By Nick Kostov
PARIS -- Danone SA's Chief Executive and Chairman Emmanuel Faber has stepped down from the yogurt maker after a clash with investors, marking a rare victory for activist funds in France's rigid corporate landscape.
Mr. Faber's leadership of the company, which makes Dannon and Activia yogurts, came under scrutiny months ago when activist investors Blue Bell Capital Partners in London and Wisconsin-based investor Artisan Partners called for his ouster, citing the firm's lackluster share price and underperforming dairy and water brands. Another shareholder, Los Angeles-based Causeway Capital Management, called for Danone's management to be held accountable for missing targets.
On Monday, Danone said Gilles Schnepp -- who previously ran a French electrical equipment group and joined the board in December -- would take over as nonexecutive chairman. Two senior Danone executives -- Véronique Penchienati-Bosetta, who leads the firm's international business, and CEO of North America Shane Grant -- will lead the company while a search for a new chief executive is carried out.
"These are decisive first steps towards putting Danone back on a profitable growth trajectory," Bluebell Capital said Monday.
The company's shares rose 4% in early trading. Mr. Faber couldn't be immediately reached for comment.
Activist investors have zeroed in on European packaged goods companies in recent years, but their demands have struggled to gain traction on the continent, where corporate culture tends to favor continuity. Pernod Ricard SA, the French drinks giant, has been pressured by activist investor Elliott Management Corp., who called for better profit margins and governance. Nestlé SA found itself under pressure from activist investor Dan Loeb who demanded the Swiss firm sell its 23% stake in French cosmetics giant L'Oréal SA.
Danone's move brings the curtain down on Mr. Faber's six-and-a-half year tenure at a difficult time. The Paris-based company has been hit hard by the coronavirus pandemic, with the firm reporting a drop in sales for 2020. In particular, Danone's bottled water business, best known for the Evian and Volvic brands, struggled as sales to restaurants and bars fell because of widespread lockdowns. Meanwhile, the firm's baby-food business has been under pressure in China, where competition from local brands is rising and birthrates fell 15% last year.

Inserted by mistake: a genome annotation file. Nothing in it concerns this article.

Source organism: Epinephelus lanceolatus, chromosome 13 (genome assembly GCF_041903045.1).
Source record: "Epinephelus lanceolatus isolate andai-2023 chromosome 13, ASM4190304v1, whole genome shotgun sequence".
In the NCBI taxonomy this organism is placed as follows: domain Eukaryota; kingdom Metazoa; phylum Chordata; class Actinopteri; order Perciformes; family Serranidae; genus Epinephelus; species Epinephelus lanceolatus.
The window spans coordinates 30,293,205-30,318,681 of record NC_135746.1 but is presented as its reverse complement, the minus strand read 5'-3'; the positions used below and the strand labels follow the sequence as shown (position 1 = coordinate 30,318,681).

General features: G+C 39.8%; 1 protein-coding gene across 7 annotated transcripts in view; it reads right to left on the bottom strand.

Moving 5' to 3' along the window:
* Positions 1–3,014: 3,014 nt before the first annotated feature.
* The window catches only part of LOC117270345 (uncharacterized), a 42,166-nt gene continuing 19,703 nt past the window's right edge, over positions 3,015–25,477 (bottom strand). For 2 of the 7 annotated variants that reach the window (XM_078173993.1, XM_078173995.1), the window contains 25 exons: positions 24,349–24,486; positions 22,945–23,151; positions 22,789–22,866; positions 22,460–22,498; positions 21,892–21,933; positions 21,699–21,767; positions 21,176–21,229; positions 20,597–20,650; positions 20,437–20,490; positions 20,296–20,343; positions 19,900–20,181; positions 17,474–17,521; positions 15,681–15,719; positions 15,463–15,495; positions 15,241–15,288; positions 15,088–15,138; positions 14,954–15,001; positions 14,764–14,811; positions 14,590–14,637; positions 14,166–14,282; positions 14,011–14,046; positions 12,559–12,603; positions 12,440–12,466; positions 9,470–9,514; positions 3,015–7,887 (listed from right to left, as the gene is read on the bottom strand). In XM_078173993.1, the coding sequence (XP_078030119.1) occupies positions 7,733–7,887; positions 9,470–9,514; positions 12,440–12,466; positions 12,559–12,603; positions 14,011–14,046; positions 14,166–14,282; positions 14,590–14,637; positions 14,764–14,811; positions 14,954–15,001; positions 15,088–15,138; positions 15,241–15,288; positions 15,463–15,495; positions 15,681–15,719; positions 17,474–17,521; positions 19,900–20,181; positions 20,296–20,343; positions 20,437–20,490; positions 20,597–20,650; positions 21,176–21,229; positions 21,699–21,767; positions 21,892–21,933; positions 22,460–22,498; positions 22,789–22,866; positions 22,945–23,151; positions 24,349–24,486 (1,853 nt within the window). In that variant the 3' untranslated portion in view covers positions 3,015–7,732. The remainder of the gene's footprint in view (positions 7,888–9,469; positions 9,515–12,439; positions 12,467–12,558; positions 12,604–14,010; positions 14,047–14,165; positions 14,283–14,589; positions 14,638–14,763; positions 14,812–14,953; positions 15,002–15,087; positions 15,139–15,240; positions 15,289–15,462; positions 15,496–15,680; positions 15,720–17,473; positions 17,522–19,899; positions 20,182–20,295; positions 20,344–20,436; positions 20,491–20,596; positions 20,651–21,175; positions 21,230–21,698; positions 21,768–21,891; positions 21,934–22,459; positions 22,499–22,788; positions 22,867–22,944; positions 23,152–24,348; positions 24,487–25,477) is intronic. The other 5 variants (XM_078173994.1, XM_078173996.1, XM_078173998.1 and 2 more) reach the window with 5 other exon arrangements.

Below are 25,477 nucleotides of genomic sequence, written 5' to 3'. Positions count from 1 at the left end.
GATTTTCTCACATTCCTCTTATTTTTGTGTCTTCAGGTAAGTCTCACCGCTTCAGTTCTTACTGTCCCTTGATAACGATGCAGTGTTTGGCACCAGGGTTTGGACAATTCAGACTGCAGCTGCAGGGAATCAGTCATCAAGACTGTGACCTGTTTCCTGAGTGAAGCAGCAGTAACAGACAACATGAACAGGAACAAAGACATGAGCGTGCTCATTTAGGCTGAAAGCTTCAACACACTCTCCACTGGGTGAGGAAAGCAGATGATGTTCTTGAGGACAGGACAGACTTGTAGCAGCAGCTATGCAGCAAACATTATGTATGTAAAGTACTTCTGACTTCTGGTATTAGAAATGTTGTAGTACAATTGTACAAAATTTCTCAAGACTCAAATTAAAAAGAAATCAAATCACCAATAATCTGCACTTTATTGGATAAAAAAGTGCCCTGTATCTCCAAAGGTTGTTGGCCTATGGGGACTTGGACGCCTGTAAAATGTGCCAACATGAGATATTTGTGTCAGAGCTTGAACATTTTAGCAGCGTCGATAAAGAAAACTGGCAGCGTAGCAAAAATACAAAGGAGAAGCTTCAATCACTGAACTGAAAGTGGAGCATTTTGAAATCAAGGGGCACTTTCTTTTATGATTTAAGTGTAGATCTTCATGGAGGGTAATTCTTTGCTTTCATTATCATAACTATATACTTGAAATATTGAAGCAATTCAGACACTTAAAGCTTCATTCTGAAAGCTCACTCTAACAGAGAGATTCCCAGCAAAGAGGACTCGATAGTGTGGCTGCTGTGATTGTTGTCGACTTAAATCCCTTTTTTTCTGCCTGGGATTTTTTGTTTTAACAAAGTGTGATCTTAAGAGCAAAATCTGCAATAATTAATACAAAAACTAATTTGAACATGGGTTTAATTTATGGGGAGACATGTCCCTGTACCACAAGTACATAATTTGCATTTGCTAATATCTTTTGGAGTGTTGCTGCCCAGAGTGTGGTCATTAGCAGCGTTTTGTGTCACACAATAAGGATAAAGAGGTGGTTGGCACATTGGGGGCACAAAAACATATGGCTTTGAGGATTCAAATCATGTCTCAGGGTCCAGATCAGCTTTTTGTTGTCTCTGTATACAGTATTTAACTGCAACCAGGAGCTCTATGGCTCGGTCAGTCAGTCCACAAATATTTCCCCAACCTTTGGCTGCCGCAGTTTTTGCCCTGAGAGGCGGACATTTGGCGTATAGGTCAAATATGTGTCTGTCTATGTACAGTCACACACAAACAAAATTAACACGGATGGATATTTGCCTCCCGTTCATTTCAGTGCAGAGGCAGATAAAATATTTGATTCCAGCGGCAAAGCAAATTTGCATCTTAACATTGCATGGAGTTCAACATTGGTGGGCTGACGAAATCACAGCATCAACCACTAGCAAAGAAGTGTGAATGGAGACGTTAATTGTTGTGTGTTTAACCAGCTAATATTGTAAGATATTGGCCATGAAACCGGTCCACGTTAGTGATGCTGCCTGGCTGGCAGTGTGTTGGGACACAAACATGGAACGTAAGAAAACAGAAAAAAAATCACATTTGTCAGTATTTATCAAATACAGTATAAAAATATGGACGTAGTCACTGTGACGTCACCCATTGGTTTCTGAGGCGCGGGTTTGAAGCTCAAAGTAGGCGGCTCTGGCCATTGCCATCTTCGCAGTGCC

Danone shares are up 11% since Mr. Faber took over in October 2014. Meanwhile, rival Nestlé's stock has risen 43%, and Unilever PLC by 55%.
Mr. Faber's performance has come under intense pressure in recent months. Despite buying U.S. dairy-alternative brand WhiteWave for $10.4 billion in 2016 -- a deal that more than doubled its North American business -- the French firm has been losing market share to smaller rivals in the growing sector for plant-based products.
In February, Mr. Faber pushed back against criticism, telling financial analysts that Danone met its margin target last year and over-delivered on cash-flow. He also said that Danone had increased market share in a number of key businesses in 2020, including infant milk formula in China, water in Europe and dairy in North America.
Earlier this month, Danone's board said Mr. Faber would step down as CEO while remaining chairman. That approach didn't satisfy the activist investors who said the company needed a clean break.
The investors were critical of Mr. Faber's restructuring plan, announced in November. The plan included a reduction in costs of 1 billion euros, equivalent to $1.2 billion, over the next three years. It also delegated more power to country managers, stripped out costs at its Paris headquarters and divested parts of its portfolio.
During his tenure, Mr. Faber became known for his interest in sustainable agriculture and talked frequently about the environmental and social impact of Danone's activities.
Danone last year adopted the French "entreprise à mission" framework, committing itself to pursue a social and environmental purpose beyond profit. The company also began reporting a carbon-adjusted earnings per share metric.
However, some people who worked with him say he was an uncompromising boss who pushed his employees too hard.
"Some people told him 'You're asking far too much of us. We can't sell yogurts, and at the same time save the planet,'" said one person close to Mr. Faber.
Write to Nick Kostov at Nick.Kostov@wsj.com
(END) Dow Jones Newswires
March 15, 2021 07:36 ET (11:36 GMT)Copyright (c) 2021 Dow Jones & Company, Inc.